Sanitary workers in the newly-created county of Fracrán in the Argentine province of Misiones have undertaken a house-by-house campaign to persuade people to get vaccinated against yellow fever, Covid-19, and measles, while residents were advised to up their precautions due to the increasing number of cases in neighboring Paraguay, where the first death due to chikungunya has been reported.
The area is also not far from Brazil, as the so-called triple border (Argentina-Brazil-Paraguay) faces new epidemiological challenges.
A 73-year-old woman from the town of Limpo was confirmed Friday to have been the first case in Paraguay's history to die of that malady. Health Surveillance Director Guillermo Sequera explained Friday that the patient did have comorbidities but all tests ratified that chikungunya was the cause of her Dec. 31 death. Sequera also said that there are 15 people hospitalized with a diagnosis of chikungunya, of which three are in intensive care.
Sequera also pointed out that in most cases chikungunya is mistaken for dengue and underlined that one of the main features of the former is that symptoms are symmetrical: if one shoulder hurts, the other one will hurt too. And the rash appears on the second or third day of the disease, while in dengue it only happens between the fifth and seventh day. Nevertheless, he insisted that in cases with abdominal pain, drowsiness, and bleeding from the nose or gums or other places, the patient needs to be hospitalized, regardless of the diagnosis.
In its weekly report, Paraguay's Health Ministry noted that only 9 cases of dengue have been registered so far this year, against 1,244 cases of chikungunya.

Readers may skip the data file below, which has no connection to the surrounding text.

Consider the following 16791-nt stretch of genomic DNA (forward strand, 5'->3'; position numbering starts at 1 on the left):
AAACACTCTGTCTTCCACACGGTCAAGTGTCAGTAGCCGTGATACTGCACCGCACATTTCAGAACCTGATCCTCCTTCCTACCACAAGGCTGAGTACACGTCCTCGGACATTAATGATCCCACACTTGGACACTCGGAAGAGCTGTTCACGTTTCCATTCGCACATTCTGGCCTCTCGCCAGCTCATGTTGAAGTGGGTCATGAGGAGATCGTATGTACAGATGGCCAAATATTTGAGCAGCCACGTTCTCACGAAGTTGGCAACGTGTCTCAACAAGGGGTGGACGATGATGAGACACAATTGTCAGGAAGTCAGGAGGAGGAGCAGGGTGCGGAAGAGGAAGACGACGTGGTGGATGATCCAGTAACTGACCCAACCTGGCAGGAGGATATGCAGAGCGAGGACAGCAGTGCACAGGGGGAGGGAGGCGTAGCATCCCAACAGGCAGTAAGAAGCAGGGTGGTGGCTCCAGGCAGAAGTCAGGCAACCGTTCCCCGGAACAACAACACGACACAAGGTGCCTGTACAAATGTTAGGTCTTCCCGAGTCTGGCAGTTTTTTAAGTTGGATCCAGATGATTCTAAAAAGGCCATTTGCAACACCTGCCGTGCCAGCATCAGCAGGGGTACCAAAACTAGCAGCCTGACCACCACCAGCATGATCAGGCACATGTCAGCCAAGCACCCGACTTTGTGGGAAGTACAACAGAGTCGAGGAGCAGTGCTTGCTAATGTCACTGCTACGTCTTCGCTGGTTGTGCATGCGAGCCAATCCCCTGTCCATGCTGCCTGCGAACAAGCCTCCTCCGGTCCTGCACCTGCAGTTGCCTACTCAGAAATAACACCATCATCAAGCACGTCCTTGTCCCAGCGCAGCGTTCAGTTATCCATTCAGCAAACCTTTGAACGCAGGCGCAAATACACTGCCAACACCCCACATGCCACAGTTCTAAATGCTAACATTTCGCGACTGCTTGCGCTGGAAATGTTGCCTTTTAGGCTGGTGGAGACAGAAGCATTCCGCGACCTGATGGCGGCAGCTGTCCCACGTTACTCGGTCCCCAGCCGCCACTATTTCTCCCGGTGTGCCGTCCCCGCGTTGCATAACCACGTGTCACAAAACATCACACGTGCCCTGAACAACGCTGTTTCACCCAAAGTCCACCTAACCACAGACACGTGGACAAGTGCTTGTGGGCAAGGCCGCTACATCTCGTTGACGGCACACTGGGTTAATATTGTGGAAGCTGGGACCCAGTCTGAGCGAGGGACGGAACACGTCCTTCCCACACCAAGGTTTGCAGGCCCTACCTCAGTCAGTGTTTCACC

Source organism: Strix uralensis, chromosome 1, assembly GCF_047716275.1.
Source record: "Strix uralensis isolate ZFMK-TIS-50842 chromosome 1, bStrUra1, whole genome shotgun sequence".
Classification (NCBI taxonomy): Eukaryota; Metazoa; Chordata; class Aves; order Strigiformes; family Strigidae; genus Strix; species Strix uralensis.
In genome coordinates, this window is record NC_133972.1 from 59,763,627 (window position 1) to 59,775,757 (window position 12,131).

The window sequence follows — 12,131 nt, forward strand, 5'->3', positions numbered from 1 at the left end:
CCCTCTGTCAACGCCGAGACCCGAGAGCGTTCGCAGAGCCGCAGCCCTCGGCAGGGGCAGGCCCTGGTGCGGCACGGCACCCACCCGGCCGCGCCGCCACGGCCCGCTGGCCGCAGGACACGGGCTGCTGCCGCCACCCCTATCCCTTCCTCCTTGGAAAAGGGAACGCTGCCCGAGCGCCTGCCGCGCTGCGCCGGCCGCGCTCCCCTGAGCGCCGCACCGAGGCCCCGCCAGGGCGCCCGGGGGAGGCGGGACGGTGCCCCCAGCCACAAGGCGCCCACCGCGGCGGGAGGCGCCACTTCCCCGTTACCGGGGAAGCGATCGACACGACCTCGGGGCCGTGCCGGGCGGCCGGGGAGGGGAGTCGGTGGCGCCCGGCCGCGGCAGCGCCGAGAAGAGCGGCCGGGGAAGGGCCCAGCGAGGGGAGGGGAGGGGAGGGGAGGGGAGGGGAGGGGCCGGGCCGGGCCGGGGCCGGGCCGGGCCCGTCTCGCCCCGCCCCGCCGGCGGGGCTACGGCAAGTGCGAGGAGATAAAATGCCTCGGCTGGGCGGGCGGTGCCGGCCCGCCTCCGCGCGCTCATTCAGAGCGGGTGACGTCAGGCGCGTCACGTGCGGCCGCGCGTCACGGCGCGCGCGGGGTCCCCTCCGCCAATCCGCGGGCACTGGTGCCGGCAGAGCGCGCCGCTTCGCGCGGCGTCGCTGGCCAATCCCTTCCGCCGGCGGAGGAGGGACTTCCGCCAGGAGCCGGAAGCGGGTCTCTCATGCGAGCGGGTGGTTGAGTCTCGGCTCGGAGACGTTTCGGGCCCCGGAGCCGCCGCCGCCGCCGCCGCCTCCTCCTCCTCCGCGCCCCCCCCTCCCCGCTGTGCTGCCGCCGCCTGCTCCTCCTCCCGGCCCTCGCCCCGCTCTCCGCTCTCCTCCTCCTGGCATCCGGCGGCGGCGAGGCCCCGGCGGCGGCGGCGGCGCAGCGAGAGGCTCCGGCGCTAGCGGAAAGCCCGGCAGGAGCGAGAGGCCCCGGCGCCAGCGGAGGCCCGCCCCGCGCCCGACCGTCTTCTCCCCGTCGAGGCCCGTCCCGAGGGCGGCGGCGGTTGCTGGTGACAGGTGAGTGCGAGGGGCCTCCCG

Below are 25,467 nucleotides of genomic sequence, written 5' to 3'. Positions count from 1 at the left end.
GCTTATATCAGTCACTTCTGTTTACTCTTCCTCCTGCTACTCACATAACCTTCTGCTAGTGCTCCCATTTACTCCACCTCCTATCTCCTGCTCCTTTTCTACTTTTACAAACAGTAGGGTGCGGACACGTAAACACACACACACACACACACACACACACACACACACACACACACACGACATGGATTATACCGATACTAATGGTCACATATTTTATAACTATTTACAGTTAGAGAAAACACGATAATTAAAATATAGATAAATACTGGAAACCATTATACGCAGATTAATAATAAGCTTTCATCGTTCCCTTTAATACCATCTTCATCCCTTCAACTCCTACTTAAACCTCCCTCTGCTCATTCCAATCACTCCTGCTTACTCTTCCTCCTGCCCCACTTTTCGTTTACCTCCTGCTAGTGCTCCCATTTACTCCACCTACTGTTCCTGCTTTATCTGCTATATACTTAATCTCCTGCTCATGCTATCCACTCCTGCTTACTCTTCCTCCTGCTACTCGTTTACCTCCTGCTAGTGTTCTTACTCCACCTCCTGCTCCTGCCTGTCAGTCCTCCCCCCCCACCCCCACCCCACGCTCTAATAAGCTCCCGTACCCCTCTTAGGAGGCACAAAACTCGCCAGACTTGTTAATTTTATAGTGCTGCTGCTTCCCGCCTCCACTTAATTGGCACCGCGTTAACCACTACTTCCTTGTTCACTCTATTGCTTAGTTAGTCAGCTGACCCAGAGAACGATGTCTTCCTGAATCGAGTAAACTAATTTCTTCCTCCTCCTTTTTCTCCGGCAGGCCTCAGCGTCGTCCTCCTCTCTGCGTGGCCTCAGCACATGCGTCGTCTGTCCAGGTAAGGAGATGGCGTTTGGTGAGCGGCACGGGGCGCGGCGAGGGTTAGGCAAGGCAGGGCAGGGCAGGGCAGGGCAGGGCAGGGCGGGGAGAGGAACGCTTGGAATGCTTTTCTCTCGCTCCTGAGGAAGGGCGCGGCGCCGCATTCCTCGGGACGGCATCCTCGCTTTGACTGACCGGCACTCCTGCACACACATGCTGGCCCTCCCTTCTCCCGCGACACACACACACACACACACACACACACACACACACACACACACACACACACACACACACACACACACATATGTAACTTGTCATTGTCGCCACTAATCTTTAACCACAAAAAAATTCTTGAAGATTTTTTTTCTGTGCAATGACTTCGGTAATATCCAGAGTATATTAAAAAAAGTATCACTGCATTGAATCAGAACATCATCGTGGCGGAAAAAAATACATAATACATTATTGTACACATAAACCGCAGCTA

Hence, Misiones launched an epidemiological campaign against dengue, yellow fever, and chikungunya, transmitted by the Aedes aegypti mosquito. Before cases appear, the goal is to raise awareness about the importance of sanitary measures at home.
Local authorities also underlined the presence of workers from other Argentine jurisdictions where the yellow fever vaccine is not compulsory as it is in Misiones. The proximity to Brazil is another determining factor, it was explained.
Fracrán officials encouraged neighbors to clean their garages and to eliminate any setting where water might accumulate, thus fostering the nesting of the Aedes aegypti mosquito, and to check on their properties after every rain, that children do not go out during peak hours, wear long-sleeve clothing and repellent, particularly with chikungunya cases growing so rapidly in neighboring Paraguay.
People were also advised to avoid sun exposure between 10 am and 5 pm and to use sunscreen with a high sun protection factor to avoid undesired effects from UV rays that might lead to skin cancer.
Meanwhile, Paraguayan citizens were reported to be crossing the border over to Brazil's Foz de Yguazú to get their yellow fever shots, since only a few doses are available locally. The yellow fever vaccine is mandatory when entering Brazil, it was reported. Many Paraguayans have chosen Brazil's southern beach resorts for their summer vacations.
According to Paraguay's Health Ministry, the shortage of doses stems from the increasing demand for the drug needed to enter countries such as Brazil, Peru, Venezuela, and Bolivia.